It’s a saying as old as time. You’ll rot your teeth if you eat too many sweets. It’s what has kept most kids from bingeing their Halloween candy and having chocolate for breakfast, lunch, and dinner (that and mom’s disapproving gaze). But then, it turns out that sweets don’t rot your teeth in the way we first thought. Additionally, there are other culprits besides sweets, such as potato chips and raisins, that are just as likely to give you tooth decay. Let’s look at how food damages the teeth for more understanding of the subject.
The mechanism of tooth decay
Excess sugar doesn’t actually rot your teeth. It has more to do with what happens AFTER you eat the sugar. Tooth decay occurs when acid-producing bacteria act on the food residues in the mouth. Their acid is what causes tooth decay. The bacteria live on the plaques in the teeth, and their acids gradually degrade the enamel cover of the teeth.
What’s more, is that these bacteria act mostly on carbohydrates like sugar and starch. You’re even less likely to get tooth decay from overeating chocolate because your saliva naturally washes away the residues, and there’s nothing for the bacteria to stay on. Generally, the faster the food is washed away, the less likely it is to cause tooth decay.
Can you eat sweets as often as you want?
Well, no. Even though the stickiness of the food has a strong influence on the rate of tooth decay, some research has also linked it to the frequency of eating. Think about it like this: If you eat a mildly sticky candy bar, your saliva might remove most of the residue. However, the more you eat, the more candy is left for bacteria to act on. This means a higher chance of decay.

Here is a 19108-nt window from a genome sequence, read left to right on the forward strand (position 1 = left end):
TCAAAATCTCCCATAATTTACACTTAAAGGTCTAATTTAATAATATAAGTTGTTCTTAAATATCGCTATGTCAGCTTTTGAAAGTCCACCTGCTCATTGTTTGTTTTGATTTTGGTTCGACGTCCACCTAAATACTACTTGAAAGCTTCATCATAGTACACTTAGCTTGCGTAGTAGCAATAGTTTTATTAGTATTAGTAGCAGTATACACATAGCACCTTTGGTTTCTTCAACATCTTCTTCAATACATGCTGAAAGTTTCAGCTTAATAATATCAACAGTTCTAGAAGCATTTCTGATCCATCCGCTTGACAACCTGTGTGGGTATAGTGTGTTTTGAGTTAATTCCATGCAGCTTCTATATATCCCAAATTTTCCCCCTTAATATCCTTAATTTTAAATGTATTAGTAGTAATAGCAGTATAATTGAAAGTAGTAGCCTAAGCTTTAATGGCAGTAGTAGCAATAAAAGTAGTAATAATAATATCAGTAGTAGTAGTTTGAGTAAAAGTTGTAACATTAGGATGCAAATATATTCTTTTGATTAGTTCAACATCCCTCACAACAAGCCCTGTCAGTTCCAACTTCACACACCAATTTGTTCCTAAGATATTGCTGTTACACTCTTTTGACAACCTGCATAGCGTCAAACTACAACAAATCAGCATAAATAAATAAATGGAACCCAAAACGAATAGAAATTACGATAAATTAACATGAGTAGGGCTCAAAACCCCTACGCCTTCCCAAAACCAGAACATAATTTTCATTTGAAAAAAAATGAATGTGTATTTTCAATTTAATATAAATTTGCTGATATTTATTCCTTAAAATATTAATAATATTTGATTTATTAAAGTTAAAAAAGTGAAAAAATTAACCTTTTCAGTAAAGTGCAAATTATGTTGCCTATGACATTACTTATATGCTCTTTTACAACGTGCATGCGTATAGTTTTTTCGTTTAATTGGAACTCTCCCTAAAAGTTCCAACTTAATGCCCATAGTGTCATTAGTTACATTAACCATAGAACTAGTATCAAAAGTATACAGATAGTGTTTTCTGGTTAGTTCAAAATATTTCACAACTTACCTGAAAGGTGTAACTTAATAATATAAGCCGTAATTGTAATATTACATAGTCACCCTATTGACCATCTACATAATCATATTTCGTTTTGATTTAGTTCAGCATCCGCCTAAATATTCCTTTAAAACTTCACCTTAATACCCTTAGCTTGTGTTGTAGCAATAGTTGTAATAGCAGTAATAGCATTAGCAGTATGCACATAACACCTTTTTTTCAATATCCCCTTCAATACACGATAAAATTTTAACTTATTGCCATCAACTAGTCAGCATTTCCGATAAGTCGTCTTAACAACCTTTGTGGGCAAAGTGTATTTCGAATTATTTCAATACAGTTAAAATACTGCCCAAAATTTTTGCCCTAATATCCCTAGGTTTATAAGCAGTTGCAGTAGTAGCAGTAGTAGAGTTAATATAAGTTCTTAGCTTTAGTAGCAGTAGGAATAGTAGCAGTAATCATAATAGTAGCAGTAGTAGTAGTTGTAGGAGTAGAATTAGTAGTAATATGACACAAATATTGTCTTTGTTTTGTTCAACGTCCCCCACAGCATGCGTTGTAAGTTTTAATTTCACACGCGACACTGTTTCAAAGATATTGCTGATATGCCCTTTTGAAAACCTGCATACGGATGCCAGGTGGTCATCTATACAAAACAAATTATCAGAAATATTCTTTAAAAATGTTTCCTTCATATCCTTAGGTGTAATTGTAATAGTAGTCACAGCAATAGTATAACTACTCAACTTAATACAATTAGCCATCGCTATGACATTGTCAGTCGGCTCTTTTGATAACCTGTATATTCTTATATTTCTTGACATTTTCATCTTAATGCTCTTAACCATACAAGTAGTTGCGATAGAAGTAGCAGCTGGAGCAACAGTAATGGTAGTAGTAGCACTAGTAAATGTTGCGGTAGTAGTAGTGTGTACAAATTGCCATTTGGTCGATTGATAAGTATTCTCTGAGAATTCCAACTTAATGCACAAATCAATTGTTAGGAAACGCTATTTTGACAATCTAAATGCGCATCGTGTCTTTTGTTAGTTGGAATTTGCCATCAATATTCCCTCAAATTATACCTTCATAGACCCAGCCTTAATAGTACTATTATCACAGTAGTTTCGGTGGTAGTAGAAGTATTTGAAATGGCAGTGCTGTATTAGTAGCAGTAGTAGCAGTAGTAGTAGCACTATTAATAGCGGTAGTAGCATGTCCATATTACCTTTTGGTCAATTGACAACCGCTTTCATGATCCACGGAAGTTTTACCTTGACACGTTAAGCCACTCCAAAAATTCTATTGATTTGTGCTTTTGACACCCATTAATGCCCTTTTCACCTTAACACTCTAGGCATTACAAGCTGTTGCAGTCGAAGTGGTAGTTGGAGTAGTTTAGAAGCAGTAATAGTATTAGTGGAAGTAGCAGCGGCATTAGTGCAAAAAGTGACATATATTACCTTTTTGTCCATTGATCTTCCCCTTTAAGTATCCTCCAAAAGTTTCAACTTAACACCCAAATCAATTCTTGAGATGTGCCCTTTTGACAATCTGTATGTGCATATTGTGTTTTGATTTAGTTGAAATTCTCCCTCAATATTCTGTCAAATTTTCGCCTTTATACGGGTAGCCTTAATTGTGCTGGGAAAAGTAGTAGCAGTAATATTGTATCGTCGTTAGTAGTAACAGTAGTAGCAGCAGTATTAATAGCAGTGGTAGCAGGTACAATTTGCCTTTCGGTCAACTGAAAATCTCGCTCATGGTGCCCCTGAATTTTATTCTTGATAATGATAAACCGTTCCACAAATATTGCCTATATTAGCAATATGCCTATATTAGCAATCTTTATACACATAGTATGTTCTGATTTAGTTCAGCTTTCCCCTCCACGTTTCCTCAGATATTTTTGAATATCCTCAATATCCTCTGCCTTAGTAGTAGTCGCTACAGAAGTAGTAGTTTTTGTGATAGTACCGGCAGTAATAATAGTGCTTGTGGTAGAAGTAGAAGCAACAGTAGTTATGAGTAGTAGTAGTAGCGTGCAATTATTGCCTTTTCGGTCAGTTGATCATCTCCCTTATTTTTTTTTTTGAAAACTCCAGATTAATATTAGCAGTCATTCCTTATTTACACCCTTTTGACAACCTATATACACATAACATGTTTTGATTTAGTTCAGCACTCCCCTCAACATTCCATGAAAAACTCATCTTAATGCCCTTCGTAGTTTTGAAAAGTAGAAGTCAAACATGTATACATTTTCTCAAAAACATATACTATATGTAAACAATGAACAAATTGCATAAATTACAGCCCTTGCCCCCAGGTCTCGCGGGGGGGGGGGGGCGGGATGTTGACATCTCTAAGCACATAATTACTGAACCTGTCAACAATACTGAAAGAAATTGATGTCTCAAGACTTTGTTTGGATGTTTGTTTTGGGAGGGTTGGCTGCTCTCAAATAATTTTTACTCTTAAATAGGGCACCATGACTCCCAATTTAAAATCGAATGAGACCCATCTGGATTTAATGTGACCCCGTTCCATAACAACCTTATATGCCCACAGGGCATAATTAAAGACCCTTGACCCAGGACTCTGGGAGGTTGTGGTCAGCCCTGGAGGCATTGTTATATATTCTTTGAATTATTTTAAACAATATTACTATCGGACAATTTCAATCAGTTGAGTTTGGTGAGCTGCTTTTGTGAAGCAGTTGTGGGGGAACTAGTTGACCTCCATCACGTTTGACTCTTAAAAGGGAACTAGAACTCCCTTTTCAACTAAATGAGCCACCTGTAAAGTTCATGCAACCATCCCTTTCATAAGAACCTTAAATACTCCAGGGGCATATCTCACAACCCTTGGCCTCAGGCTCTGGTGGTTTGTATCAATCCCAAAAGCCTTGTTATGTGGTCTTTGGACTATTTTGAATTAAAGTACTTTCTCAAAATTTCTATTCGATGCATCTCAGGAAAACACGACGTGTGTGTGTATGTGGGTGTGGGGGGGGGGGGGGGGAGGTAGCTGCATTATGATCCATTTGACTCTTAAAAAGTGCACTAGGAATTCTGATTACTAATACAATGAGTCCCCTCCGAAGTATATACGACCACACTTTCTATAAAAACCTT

The thing you can do is to eat in moderation, preferably within meals. The mouth has a way of cleaning itself during and after meals. The movement of food and the activity pushes most things in the mouth down to the stomach. By interspacing your candy snacks between meals, you can limit your teeth’s exposure.
What about sodas?
Sodas are associated with tooth decay because they are full of sugar that loves to hang around after the rest of the drink has found its way ‘down the hatch.’ Besides giving bacteria something to get busy with, sodas are also guilty of tooth decay because they have a high acid content. As we’ve seen, acid is basically the whole reason for tooth decay.
If you want to avoid tooth decay, you should brush frequently.
Obviously! Also, maybe throw in some visits to the Golsen Dental Alpharetta, GA twice a year. Even before we knew how bacteria caused tooth decay, we knew brushing prevented deterioration. Now that you know exactly how that works, if you brush after every meal, you can eat candy all day if you want to. We’re not even going to consider the healthy repercussions of taking sodas and sweets all day, but dentally speaking, you’re good to go as long as you brush the residues away.